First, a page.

Military

Rockwell Collins to Upgrade KC-135R with Link 16, Real-Time Data

By Nick Zazulia | September 18, 2018
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Rockwell Collins RTIC

Rockwell Collins' real-time information in the cockpit system. Photo courtesy of Rockwell Collins

Rockwell Collins will integrate Link 16 communication capabilities on U.S. Air Force KC-135Rs as part of its real-time information in the cockpit (RTIC) system.

“Pilots and boom operators will now be able to view intelligence feeds on the new avionics displays we’re providing as part of their Block 45 upgrade,” said Dave Schreck, VP and GM of airborne solutions for Rockwell Collins.

The new flight deck is derivative of RTIC system implemented on the C-130, according to Marc Ayala, Rockwell Collins’ director of fixed-wing business development, and could lead to similar upgrades on platforms such as the KC-46 and KC-10.

“You talk about the fog of war, not knowing what’s going on around you; that, in our minds, translates to increased mission effectiveness and increased mission safety,” Schreck said of the increased situational awareness provided by RTIC at the Air Force Association's 2018 Air, Space & Cyber Conference Tuesday.

A major component of the upgrade is the Link 16 capability. Ayala said tankers have a schedule for when strike aircraft will refill with them, but those schedules can’t always be kept. Adjustments right now require a third-party controller to facilitate. Link 16 capability will allow the KC-135 crew to monitor ally positions in real time and “cut out the middle man,” more effectively adapting to changing circumstances on the battlefield.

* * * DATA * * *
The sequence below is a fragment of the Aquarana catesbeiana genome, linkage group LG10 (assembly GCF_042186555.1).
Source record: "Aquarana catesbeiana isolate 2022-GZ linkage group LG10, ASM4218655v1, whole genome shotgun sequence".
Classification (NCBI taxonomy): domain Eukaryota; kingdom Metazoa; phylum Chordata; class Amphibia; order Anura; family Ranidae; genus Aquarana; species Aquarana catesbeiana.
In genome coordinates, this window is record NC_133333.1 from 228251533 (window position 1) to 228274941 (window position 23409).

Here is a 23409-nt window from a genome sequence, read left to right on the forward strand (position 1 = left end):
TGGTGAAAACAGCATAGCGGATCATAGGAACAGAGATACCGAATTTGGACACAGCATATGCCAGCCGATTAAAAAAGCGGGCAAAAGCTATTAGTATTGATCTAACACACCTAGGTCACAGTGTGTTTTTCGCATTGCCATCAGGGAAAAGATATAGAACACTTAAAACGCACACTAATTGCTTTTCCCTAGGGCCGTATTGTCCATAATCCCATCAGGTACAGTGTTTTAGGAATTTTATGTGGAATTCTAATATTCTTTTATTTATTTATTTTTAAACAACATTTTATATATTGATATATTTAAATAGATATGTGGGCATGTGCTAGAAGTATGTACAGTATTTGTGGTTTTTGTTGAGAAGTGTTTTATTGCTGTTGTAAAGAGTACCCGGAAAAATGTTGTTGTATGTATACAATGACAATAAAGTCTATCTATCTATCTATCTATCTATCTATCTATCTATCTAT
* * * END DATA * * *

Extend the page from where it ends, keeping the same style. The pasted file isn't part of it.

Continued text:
Schreck said that the Link 16 standard an obvious choice because it is the “current command and control platform of choice not only for the U.S. but also for NATO partners.” He said that Rockwell is seeing higher data throughput requirements in other places, but command and control relies almost exclusively on Link 16. Schreck expects that to change gradually as more advanced communication standards proliferate, which is something he said the company keeps an eye on and could update later, but doesn’t expect to be relevant for “years and years.”

No final numbers are available yet because, Ayala said, the Air Force is still deciding how many upgrades it will want to do. So far, 100 upgrades have been completed toward a range of 300-360 KC-135Rs, with the remainder of that group expected to conclude by the mid-2020s.

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